Amazingly Mr Crook references Michael Mephams original document on how to solve Sudoku – which was produced before the Sudoku community had gotten further than Naked and Hidden Triples. Mr. Mepham has a very similar bifurcation method. All Mr. Crook brings to the table are some rigorous definitions of constraints and locked sets.

The whole idea of logical strategies is that we want to find a pattern or reason for making an elimination and/or solution at every point in the puzzle. I, and many others, are against the idea of guessing, trialing a candidate and seeing if it produces an error. Mr. Crook has made an good attempt at showing how paper and pencil methods are perfectly viable and his paper does bring formality to the simpler aspects of the puzzle, but this is not the Holy Grail.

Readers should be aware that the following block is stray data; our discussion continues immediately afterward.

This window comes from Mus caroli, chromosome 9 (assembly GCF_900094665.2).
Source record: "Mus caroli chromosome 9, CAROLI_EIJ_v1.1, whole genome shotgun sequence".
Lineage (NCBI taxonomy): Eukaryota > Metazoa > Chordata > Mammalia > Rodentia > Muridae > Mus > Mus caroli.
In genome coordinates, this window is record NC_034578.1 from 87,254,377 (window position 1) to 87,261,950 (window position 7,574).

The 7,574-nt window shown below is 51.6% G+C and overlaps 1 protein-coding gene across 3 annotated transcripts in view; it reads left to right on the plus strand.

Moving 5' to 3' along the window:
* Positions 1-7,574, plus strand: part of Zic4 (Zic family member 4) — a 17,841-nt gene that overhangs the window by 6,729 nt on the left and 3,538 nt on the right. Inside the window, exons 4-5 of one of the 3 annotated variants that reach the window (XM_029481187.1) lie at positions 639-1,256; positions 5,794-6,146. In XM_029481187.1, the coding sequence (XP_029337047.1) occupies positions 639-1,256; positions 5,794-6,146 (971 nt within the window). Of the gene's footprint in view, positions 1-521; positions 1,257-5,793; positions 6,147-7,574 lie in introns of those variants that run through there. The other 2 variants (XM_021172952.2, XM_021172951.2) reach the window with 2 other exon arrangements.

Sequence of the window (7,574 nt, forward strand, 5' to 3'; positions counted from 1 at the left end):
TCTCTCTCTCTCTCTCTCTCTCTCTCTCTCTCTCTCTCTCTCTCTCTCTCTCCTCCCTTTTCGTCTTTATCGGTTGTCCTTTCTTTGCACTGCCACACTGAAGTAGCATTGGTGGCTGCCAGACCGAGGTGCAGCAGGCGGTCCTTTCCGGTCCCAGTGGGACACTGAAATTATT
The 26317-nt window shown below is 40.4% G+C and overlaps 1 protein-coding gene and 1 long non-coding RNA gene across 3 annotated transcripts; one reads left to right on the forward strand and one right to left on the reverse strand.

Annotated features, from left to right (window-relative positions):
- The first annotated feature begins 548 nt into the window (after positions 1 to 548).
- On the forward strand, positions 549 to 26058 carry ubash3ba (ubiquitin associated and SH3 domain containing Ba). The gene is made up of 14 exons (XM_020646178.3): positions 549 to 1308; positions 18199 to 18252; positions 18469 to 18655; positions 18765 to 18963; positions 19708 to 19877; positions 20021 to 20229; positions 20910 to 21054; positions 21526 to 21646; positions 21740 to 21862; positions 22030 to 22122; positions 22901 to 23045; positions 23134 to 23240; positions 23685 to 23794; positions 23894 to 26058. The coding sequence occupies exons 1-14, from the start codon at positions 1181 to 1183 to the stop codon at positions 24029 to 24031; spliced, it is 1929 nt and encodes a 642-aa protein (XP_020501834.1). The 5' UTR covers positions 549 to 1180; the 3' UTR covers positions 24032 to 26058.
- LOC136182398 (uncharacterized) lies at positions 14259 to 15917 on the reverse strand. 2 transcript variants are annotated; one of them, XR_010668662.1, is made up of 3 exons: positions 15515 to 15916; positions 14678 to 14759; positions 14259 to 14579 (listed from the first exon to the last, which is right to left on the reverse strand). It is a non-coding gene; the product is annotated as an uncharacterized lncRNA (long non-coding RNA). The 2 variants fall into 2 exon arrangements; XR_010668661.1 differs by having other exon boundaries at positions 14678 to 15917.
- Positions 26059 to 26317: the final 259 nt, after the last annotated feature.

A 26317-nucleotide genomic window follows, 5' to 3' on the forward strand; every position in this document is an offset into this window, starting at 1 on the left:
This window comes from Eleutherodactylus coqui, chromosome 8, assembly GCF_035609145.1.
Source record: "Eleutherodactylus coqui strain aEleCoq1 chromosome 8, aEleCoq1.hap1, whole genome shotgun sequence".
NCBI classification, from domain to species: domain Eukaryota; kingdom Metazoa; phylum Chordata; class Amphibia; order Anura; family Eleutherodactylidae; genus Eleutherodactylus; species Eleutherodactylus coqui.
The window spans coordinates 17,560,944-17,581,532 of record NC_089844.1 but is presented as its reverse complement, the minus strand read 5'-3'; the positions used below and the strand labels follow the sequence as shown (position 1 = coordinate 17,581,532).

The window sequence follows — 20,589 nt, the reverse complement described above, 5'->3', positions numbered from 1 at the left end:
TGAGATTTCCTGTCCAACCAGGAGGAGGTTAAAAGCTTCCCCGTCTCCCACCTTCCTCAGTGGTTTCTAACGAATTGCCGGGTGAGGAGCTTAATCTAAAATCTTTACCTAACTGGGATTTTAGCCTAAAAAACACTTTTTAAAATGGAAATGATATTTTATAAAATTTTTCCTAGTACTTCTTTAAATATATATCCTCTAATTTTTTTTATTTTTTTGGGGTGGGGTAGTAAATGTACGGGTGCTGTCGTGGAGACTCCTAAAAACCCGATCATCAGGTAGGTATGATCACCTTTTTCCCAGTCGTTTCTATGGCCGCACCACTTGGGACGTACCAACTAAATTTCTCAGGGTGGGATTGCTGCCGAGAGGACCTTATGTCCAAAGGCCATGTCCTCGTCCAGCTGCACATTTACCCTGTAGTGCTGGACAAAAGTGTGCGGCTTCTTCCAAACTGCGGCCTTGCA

In a nutshell, Mr. Crook confuses

To make my point, we could dispense with all Mr. Crook’s theorems save his final method and guess 1 in cell (1,1) – and try all remaining numbers on all cells up to 9 in cell (9,9). This is what my brute force “Solution Count” button does, and it does it very quickly. But it doesn’t tell us why a puzzle unfolds. This is the lure of logical strategies, and I’m afraid, we are still waiting for the big one which will slay all puzzles.

Andrew Stuart

Later this week I will put links up to the puzzle examples he used so they can be loaded into the solver and break down the argument more concisely.